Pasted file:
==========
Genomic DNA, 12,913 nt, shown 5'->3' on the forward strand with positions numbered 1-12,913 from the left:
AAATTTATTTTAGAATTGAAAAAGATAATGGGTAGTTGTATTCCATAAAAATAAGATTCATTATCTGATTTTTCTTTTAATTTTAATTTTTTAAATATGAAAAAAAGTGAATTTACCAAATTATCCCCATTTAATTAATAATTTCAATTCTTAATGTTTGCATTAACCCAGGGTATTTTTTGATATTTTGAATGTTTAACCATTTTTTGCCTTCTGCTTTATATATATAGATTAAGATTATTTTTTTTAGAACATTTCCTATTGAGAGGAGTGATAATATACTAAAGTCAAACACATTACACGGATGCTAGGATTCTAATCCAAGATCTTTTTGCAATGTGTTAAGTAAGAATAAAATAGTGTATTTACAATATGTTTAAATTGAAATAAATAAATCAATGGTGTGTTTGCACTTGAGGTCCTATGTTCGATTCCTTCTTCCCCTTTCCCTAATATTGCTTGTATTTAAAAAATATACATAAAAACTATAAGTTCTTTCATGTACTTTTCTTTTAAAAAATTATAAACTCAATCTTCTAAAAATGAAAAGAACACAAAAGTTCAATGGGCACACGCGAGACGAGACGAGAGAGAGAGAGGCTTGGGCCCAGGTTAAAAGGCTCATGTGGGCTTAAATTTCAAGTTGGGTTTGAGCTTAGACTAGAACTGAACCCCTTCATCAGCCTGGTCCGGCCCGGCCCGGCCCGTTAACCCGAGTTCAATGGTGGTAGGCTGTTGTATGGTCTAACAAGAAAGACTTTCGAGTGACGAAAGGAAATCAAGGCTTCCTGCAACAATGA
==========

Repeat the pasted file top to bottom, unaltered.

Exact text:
Genomic DNA, 12,913 nt, shown 5'->3' on the forward strand with positions numbered 1-12,913 from the left:
AAATTTATTTTAGAATTGAAAAAGATAATGGGTAGTTGTATTCCATAAAAATAAGATTCATTATCTGATTTTTCTTTTAATTTTAATTTTTTAAATATGAAAAAAAGTGAATTTACCAAATTATCCCCATTTAATTAATAATTTCAATTCTTAATGTTTGCATTAACCCAGGGTATTTTTTGATATTTTGAATGTTTAACCATTTTTTGCCTTCTGCTTTATATATATAGATTAAGATTATTTTTTTTAGAACATTTCCTATTGAGAGGAGTGATAATATACTAAAGTCAAACACATTACACGGATGCTAGGATTCTAATCCAAGATCTTTTTGCAATGTGTTAAGTAAGAATAAAATAGTGTATTTACAATATGTTTAAATTGAAATAAATAAATCAATGGTGTGTTTGCACTTGAGGTCCTATGTTCGATTCCTTCTTCCCCTTTCCCTAATATTGCTTGTATTTAAAAAATATACATAAAAACTATAAGTTCTTTCATGTACTTTTCTTTTAAAAAATTATAAACTCAATCTTCTAAAAATGAAAAGAACACAAAAGTTCAATGGGCACACGCGAGACGAGACGAGAGAGAGAGAGGCTTGGGCCCAGGTTAAAAGGCTCATGTGGGCTTAAATTTCAAGTTGGGTTTGAGCTTAGACTAGAACTGAACCCCTTCATCAGCCTGGTCCGGCCCGGCCCGGCCCGTTAACCCGAGTTCAATGGTGGTAGGCTGTTGTATGGTCTAACAAGAAAGACTTTCGAGTGACGAAAGGAAATCAAGGCTTCCTGCAACAATGA